If health coverage — yes, including maternity care — isn’t a right-to-life issue, I don’t know what is.
By: E. J. Dionne, Jr., Opinion Writer, The Washington Post, November 10, 2013
“Old Time Crackpot Patriarchy”: Behind The Right’s Crazy Crusade To Make Women Pay More For Health Insurance
In a sane world, when Rep. Renee Ellmers asked rhetorically last week “Has a man ever delivered a baby?” she would have been arguing not against, but for the Affordable Care Act’s requirement that men and women pay the same insurance premiums. After all, the special physical burdens borne solely by women to ensure the life and health of the next generation obviously benefit both genders, right? Healthy men today can thank their mothers for eating well and getting good prenatal care; likewise fathers are grateful to the mothers of their children for the same. (Michael Hiltzik runs down the case for sharing those costs publicly here.)
But no, Ellmers asked that question of Health and Human Services Secretary Kathleen Sebelius in order to rail against the ACA’s equal premium requirement. She thought it was a clever “gotcha” moment, designed to show the craziness of requiring all insurance policies to cover maternity care and contraception without a co-pay. (The doofuses at Breitbart agreed, declaring “Ellmers brings her A game.”) Amazingly, Ellmers chairs the House GOP’s “women’s policy committee” – so how could she be so tone-deaf in attacking the way the ACA helps that increasingly elusive GOP constituency, female voters?
Because the right-wing base of the modern Republican Party is dedicated to restoring men as the head of the household, and the nuclear, husband-headed family as the principle social unit. From Rick Santorum railing against contraception and preaching the nuclear family as the answer to poverty in last year’s GOP presidential primary, to Rafael Cruz Sr. telling an audience that “God commands us men to teach your wife, to teach your children—to be the spiritual leader of your family,” today’s right-wing Republicans are increasingly comfortable with open displays of old-time crackpot patriarchy. This week Sen. Ted Cruz Jr. courts the right-wing preachers of the South Carolina Renewal Project, which is thought to be a key stop on his way to the GOP nomination in that early-primary state.
Let’s face it: The only way charging women more for health insurance and healthcare makes sense is if they have a partner who either shares that burden or shoulders it entirely. As in … a husband. Then it’s clear that the male of the species is doing his part to keep the species healthy and reproducing itself. A woman who doesn’t have a husband to play that role? Well, there shouldn’t be women like that – and certainly if there are, they shouldn’t be having children anyway, or even having sex, so they don’t need maternity care or contraception.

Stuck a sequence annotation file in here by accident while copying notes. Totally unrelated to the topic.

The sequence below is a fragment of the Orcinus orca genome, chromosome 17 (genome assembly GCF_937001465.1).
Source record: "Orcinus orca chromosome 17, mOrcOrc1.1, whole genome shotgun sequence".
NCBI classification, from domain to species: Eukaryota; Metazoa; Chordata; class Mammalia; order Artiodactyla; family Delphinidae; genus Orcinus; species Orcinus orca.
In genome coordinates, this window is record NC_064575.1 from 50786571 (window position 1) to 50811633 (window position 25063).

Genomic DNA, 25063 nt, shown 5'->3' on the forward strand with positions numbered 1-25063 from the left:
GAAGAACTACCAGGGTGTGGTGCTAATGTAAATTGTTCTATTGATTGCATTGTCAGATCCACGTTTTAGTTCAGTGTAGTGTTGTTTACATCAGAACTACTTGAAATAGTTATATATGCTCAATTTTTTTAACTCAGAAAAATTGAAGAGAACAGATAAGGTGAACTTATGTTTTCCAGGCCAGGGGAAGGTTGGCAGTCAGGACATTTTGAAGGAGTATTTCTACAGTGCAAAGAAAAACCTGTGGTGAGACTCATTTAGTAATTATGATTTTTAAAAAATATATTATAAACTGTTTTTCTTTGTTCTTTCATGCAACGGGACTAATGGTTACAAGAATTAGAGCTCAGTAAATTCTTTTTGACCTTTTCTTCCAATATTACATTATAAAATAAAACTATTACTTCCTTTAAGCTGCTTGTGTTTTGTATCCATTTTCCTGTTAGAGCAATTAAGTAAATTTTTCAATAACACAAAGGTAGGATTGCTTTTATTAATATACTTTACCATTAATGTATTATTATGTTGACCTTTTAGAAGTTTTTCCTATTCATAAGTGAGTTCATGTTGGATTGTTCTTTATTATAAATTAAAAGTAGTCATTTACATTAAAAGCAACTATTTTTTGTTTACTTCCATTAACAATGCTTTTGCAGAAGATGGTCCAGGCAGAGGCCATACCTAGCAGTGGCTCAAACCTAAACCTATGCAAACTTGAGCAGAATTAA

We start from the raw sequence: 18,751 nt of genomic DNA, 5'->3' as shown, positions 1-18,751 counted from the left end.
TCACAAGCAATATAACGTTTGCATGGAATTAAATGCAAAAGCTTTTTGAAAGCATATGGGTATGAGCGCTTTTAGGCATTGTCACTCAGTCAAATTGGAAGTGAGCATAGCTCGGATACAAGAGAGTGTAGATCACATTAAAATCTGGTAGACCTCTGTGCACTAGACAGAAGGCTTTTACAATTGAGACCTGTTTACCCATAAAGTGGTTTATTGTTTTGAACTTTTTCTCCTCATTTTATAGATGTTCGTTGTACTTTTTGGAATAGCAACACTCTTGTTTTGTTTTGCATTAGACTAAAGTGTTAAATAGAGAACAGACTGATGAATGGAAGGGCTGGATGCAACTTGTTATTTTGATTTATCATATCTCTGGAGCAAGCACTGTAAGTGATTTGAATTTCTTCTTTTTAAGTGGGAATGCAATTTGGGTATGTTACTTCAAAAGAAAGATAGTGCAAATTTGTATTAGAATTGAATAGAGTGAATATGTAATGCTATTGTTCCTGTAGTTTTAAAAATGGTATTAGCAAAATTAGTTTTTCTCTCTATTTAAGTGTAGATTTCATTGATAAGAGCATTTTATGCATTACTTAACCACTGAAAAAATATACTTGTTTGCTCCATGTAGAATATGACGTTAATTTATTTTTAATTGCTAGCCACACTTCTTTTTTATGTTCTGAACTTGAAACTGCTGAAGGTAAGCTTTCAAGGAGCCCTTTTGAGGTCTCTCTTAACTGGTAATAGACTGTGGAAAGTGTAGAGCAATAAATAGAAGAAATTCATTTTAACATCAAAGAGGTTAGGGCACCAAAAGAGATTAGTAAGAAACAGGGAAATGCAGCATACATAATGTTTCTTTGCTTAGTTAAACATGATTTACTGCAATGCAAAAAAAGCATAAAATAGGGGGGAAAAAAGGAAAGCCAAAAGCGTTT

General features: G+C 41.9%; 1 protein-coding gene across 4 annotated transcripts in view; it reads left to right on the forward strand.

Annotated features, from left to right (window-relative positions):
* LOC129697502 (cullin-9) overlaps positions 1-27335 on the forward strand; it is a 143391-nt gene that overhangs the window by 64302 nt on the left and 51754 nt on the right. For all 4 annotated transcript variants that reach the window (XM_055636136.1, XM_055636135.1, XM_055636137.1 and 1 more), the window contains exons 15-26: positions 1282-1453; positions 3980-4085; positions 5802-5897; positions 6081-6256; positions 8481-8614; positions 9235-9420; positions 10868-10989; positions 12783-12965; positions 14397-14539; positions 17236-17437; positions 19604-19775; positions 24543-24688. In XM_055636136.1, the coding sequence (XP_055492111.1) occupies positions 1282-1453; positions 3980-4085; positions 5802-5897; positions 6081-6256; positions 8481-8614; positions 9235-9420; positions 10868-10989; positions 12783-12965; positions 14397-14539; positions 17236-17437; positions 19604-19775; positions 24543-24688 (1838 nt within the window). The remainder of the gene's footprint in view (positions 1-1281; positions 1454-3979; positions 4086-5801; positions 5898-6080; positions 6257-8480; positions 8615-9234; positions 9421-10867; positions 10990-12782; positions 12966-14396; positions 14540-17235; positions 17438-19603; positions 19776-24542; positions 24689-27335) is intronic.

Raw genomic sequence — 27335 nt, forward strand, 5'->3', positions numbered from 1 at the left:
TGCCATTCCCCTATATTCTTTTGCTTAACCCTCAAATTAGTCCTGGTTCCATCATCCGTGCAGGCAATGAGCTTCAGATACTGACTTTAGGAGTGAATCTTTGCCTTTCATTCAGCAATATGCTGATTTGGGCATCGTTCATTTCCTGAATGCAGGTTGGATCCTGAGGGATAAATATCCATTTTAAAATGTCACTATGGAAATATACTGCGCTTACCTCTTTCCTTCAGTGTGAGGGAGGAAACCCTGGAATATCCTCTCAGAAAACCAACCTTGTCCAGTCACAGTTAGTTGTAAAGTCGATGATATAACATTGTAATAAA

That’s the only way I can explain the GOP’s willingness to openly endorse an enormous transfer of wealth from women back to men by not only advocating the repeal of the ACA but specifically railing against its equal-premium provisions. But don’t worry, gals: You’ll get that wealth back once you get yourself a man!
I got a glimpse of this mind-set from an otherwise open-minded Republican, former RNC chair Michael Steele, last year, when he argued against the ACA’s contraception without a co-pay provision on “Hardball.” As Steele told me:
The problem is that you have effectively absolved the male of any responsibility in the relationship with this woman, whether it’s a sexual nature or beyond that. It’s not just about giving women access to contraception. It’s about the responsible behavior that goes with that access. It’s nice for Barack Obama to tell women, ‘I got your back. Here, have a pill.’ Men have a responsibility here … It’s this other piece that doesn’t get talked about in terms of the responsibility of fathers, or potential fathers, in this relationship.
I tried to reassure Steele that men could continue to be responsible to the women in their lives, even if they got contraception without a co-pay, but he wasn’t having it. I saw the uneasiness with female autonomy that’s at the heart of modern Republicanism, even if Steele himself handles that anxiety better than folks on the far right.
The father of the man who led the crusade to shut down the government over Obamacare, Rafael Cruz Sr., is quite clear about his belief that women must be subservient to men. As David Corn revealed in Mother Jones, Cruz told an Irving, Texas, mega-church last year: